Trump disputes military widow's account of condolence call

Trump disputes military widow's account of condolence call
Posted at 8:34 AM, Oct 23, 2017

President Donald Trump on Monday disputed a widow's account of a condolence call he made to her following the death of her husband in Niger earlier this month.

Trump tweeted shortly after Myeshia Johnson, the widow of Sgt. La David Johnson, discussed her disappointment with the call on "Good Morning America" Monday morning, saying the President stumbled on her husband's name and suggesting the only reason he knew it was because the report was right in front of him.

"I had a very respectful conversation with the widow of Sgt. La David Johnson, and spoke his name from beginning, without hesitation!" Trump tweeted.



Johnson said she was distraught over Trump's alleged oversights during the call, which came as the Johnson family and Rep. Frederica Wilson, D-Florida, who is a friend of the family, rode in a limo to receive Johnson's body from Dover Air Force Base.

"(The call) made me cry because I was very angry at the tone of his voice," she said.

When host George Stephanopoulos asked if she had anything to say to the President, Johnson was direct.

"No. I don't have nothing to say to him," she said.

Wilson and Trump have traded barbs for nearly a week on the controversy stemming from the President's condolence call to Johnson.

Wilson claimed that the President said Johnson "knew what he signed up for, but I guess it still hurt." The family member who raised Johnson has called Wilson's account of the call "very accurate" and the White House has not refuted that Trump spoke those words.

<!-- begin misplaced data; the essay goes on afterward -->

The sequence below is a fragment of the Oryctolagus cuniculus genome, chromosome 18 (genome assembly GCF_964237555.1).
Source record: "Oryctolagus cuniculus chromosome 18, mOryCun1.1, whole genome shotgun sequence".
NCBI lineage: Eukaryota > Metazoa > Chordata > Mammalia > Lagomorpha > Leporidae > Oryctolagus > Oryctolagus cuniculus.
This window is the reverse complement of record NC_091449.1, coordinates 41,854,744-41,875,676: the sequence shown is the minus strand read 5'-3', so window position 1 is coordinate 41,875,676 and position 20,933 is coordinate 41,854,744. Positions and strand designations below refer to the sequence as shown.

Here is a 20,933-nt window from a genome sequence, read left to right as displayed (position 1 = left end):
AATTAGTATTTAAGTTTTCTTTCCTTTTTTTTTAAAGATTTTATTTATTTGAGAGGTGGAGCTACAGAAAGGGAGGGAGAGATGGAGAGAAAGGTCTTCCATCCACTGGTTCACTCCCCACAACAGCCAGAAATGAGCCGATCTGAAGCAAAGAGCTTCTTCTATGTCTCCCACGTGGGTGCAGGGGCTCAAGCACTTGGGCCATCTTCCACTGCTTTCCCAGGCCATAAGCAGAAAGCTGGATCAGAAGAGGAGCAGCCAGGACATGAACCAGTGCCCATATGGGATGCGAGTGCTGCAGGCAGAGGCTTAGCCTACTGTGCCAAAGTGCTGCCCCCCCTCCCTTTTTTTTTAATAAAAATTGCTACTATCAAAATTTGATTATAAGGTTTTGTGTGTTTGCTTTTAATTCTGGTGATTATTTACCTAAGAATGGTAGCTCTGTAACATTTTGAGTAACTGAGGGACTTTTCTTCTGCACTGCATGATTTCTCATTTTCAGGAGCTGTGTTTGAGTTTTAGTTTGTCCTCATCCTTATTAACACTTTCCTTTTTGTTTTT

Myeshia Johnson told "Good Morning America" Wilson's account of the call was "100% correct."

RELATED: Trump, Dem congresswoman feud over his remarks to widow of fallen soldier

Johnson's GMA appearance comes during a swirling political debate over the circumstances of the death of her husband and three other US soldiers in Niger.

Sgt. Johnson was found nearly a mile away from the central scene of the ambush in Niger, four administration officials familiar with the early assessment of what happened told CNN on Friday. The Pentagon is still looking at the exact circumstances of how and when Johnson became separated from the 12-member team as they were ambushed by 50 ISIS fighters. The FBI is assisting in the investigation of the ambush.

Johnson, who is expecting a daughter this January, said she's still waiting for answers regarding the circumstances of her husband's death.

"The questions that I have that I need answered is I want to know why it took them 48 hours to find my husband," she told Stephanopoulos. "Why couldn't I see my husband? Every time I asked to see my husband, they wouldn't let me."

She says she's gotten no answers from the government about how or where her husband died and says they refused to let her view his body.

"They won't show me a finger, a hand. ... I don't know what's in that box," she said.

She added, "They won't tell me. They won't tell me anything. I don't know anything."

When Stephanopoulos asked if she believed she would get the answers to questions surrounding her husband's death, Johnson said: "If I keep pushing for them, I will."